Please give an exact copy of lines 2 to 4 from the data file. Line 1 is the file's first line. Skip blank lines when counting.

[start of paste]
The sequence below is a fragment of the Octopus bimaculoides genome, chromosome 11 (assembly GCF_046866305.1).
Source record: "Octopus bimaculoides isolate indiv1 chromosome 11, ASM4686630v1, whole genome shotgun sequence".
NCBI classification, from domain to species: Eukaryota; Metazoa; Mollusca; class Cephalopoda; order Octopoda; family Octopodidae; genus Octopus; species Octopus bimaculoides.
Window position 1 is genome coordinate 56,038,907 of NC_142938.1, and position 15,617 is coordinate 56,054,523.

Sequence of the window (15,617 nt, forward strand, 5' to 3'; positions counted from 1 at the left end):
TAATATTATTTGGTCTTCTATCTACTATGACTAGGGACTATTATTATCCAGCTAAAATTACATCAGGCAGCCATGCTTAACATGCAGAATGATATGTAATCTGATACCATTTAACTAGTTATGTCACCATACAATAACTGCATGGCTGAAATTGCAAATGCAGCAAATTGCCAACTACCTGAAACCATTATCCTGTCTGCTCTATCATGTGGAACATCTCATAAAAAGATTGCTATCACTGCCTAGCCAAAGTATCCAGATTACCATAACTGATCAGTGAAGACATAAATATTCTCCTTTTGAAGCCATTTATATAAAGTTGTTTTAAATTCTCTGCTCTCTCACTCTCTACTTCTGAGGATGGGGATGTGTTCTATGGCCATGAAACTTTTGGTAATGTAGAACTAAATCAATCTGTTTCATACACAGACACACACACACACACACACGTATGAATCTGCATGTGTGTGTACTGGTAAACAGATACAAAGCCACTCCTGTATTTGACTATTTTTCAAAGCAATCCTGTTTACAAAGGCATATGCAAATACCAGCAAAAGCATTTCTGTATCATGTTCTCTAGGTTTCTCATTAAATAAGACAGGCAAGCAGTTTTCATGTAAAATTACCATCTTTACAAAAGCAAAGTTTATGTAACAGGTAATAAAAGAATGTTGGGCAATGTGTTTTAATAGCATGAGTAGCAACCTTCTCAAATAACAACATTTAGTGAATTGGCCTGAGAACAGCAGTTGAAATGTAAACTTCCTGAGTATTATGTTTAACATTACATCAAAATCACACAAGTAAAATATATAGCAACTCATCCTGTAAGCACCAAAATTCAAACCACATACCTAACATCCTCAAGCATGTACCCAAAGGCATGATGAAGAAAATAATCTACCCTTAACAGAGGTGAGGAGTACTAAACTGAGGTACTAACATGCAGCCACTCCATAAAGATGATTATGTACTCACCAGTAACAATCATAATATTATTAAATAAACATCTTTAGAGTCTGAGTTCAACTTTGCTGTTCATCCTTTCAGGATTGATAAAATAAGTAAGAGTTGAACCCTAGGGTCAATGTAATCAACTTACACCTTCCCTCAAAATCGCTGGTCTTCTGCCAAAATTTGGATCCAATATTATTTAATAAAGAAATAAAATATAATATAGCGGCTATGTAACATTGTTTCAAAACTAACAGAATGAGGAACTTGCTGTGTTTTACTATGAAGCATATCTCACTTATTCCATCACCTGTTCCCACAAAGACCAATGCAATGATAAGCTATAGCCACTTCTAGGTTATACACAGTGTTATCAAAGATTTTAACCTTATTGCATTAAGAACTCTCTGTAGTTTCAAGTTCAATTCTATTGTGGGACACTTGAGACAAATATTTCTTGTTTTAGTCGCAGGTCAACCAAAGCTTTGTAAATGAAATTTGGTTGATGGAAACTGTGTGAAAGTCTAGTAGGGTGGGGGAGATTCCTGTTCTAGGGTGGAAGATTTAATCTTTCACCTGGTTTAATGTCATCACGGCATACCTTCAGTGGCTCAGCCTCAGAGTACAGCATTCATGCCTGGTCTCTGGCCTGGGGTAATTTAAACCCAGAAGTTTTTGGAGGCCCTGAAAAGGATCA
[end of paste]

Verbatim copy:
Source record: "Octopus bimaculoides isolate indiv1 chromosome 11, ASM4686630v1, whole genome shotgun sequence".
NCBI classification, from domain to species: Eukaryota; Metazoa; Mollusca; class Cephalopoda; order Octopoda; family Octopodidae; genus Octopus; species Octopus bimaculoides.
Window position 1 is genome coordinate 56,038,907 of NC_142938.1, and position 15,617 is coordinate 56,054,523.